Getting More Distance

I have been seeing some advertizing about the shifting of weight around the head and moving the center of gravity closer to the face. The claim is that this is going to give me more distance. I also note that the lofts of drivers are now being offered as high as 16 degrees. I would like your insights please.


If you are one of our Frankly Friends you will have read many times how I have been promoting a shorter driver with more loft for the golfer who is looking for a little more distance and greater accuracy. This concept seems to have taken root with the 14- and 16-degree lofted drivers now being promoted with a 43 + inch shaft length.

At last we are seeing a return to some sense in driver design for the average golfer, and getting away from the snakebite-kit-47-inch drivers. The public will eventually recognize that life is a compromise and we can’t get more distance for free, we have the choice between more consistent drives or longer wild ones. However, I am not convinced that sliding weights around is going to cure your swing flaws.

One of the most successful drivers introduced in the 1990’s was the 270 cc head 44.5-inches long and 10.5 degree 975D, however even this did not have enough loft for the average golfer.

We now see a return to a “miniature” 260cc driver with up to 16- degrees of loft. For your information if you are inclined to throw your driver into a lake and then regret it, a 260-270 cc driver will JUST float, so it may wash up a few days later, once you have calmed down. This is more important for the longer, bigger headed drivers which are thrown more often. These will float higher in the water, and will be more visible for quicker recovery.

Will this miniature driver – almost standard in 1998 — give more distance to the average golfer, than the present driver in his bag?

If his present driver is 46 inches long and has 10-degrees of loft and a 460 cc head, the answer is, probably YES.

The reason for this YES answer, is that the average golfer generates about 85 mph club head speed and needs to launch the ball higher than the touring pro. Because he is hitting the sweet spot more often with a shorter shaft, and with a higher loft he will be getting close to the optimum launch conditions for his head speed of 85 mph and a ball speed of about 120 mph.

Butch, if you are looking for more distance – the war cry of every marketing department in golf equipment industry – then I would suggest that you get a lesson but if you insist on buying another driver, the miniature versions now being introduced – coming back to common sense in driver design — are not a bad choice.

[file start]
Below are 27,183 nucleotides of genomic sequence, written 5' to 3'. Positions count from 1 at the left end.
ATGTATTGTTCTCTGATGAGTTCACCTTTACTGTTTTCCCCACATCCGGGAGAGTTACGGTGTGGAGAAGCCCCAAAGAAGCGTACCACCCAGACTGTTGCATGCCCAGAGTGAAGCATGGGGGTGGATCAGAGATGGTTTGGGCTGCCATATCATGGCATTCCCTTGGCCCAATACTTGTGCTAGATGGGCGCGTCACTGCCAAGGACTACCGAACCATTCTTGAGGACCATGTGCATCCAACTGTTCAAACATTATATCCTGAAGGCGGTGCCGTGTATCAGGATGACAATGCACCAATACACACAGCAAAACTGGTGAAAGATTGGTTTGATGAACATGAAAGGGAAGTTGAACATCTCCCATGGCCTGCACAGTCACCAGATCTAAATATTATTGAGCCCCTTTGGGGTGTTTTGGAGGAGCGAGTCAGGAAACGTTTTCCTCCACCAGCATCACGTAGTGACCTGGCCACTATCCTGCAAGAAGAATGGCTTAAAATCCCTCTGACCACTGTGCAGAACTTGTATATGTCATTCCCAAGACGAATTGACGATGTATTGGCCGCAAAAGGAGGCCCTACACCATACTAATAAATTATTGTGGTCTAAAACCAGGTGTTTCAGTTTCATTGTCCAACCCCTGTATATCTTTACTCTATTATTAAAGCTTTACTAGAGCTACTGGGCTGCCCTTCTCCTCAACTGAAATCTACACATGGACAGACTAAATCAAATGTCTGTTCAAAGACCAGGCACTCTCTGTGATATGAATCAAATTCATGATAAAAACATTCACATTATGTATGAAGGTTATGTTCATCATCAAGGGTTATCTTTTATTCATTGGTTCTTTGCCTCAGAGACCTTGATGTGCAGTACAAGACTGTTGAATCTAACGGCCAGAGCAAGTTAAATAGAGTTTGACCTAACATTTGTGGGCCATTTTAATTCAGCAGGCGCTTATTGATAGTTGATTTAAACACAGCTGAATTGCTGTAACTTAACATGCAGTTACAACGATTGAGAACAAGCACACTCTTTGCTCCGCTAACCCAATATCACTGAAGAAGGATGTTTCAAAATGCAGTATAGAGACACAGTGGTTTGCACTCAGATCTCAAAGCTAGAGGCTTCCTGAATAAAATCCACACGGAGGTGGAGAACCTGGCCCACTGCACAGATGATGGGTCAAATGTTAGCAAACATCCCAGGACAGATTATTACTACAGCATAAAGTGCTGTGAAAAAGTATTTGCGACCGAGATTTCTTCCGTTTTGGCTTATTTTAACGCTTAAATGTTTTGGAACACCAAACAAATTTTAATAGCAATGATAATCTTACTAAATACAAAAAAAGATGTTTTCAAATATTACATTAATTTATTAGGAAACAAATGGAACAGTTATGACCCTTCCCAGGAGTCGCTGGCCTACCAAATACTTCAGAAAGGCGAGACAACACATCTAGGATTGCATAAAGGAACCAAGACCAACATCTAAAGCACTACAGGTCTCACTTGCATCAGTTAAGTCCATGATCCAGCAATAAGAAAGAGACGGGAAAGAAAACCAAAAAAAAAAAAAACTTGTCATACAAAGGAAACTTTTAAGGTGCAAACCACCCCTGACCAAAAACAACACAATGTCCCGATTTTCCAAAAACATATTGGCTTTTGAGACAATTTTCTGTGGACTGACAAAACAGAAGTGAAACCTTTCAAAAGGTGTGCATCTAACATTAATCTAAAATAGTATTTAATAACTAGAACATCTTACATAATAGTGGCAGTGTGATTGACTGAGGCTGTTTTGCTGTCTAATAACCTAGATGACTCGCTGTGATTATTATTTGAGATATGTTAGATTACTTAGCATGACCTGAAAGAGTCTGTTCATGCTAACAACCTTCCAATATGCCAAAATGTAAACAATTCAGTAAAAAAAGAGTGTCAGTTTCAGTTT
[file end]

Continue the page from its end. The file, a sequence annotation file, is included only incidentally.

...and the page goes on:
Good luck and let me know how it works out.


4 thoughts on “Getting More Distance

  1. Hi Frank,

    Recently, I purchased a Ping G25 driver (10.5 degrees) with regular flex stock shaft. When I got the timing correct I hit amazingly long drives – sometimes even in the intended direction! Then, I got a stiff flex stock shaft. More consistency and less distance but still random ugly shots. Then, I bought a used Fujikura 757 stiff shaft on eBay. The shaft is heavier than the stock Ping shafts so I cut it down 1″ to attain the desired swing weight. Overall length is 45″. Voila! Good distance and in the middle of the fairway. Then, I put a TaylorMade Fujikura 757 shaft into an old R7 titanium head with 13 degrees of loft. The shaft is 1″ longer than a standard 3 wood making the overall length 43.5″ Like Nat Piper reported earlier – it is great off the tee.

  2. Dear Mr. Thomas & Ms. Melvin,

    Thank-you very much for the continued excellence of these video presentations!

    I completely agree with your most recent post and sadly, succumbed to the marketing of 460cc, 46″ shaft driver 5 years ago. Let me tell you, it was a long 5 years! I just purchased a Ping “Strong 3″ wood, 13 degrees and a 43-1/2” shaft (I’m old enough to remember when we called this a 2 Wood). Absolutely love it! I’m in the fairway far more often and actually longer off the tee than I ever was with my now former driver.

    I have been in the game since 1970 when my parents purchased a MacGregor starter set for me. Since then, I’ve kept many of the clubs put into play over the years. I pulled out my favorite driver of all time, a 1975 Toney Penna, 11 degrees, regular steel shaft and 43-1/2 inches. I used this club all through my junior & high school golf days and will always treasure it. Was amused to see how closely it matched my new Ping purchase, even though the Ping head was still quite a bit larger than my old Toney Penna.

    This just re-enforces all the information provided in Just Hit It and Sticks and Stones, both books I’ve enjoyed cover to cover. As a testament to my stubborness, I still use a 1975 Bulls-Eye…I think it’s time to break down and purchase a Frankly Frog, perhaps a center shaft Signature model. Might be the option as I consider a conversion.

    Sorry for the long post! I look forward to your continued vids and hope to own a Frog in the near future.

    All the best,
    Nat Piper
    Barre, Vermont

  3. I would suggest saving the money for a new, smaller driver and getting the old 460 cut down to 43-44 inches as the 460cc head does offer more forgiveness. That’s providing it’s adjustable to 11 – 12 degrees or more I’ve played with my driver cut down to 44 inches and adjusted to 11 degrees since reading your book and that of Tom Wishon’s “In Search of the Perfect Golf Club.” Both of you are dead on. I’m a bit shorter than the guys I play with but the nickname “Straight Arrow” is worth the loss of a few yards.

  4. Another good, down to earth, common sense response by Frank. Keep ’em coming!?

    Dan L. Happy Frog Owner (4 years now)

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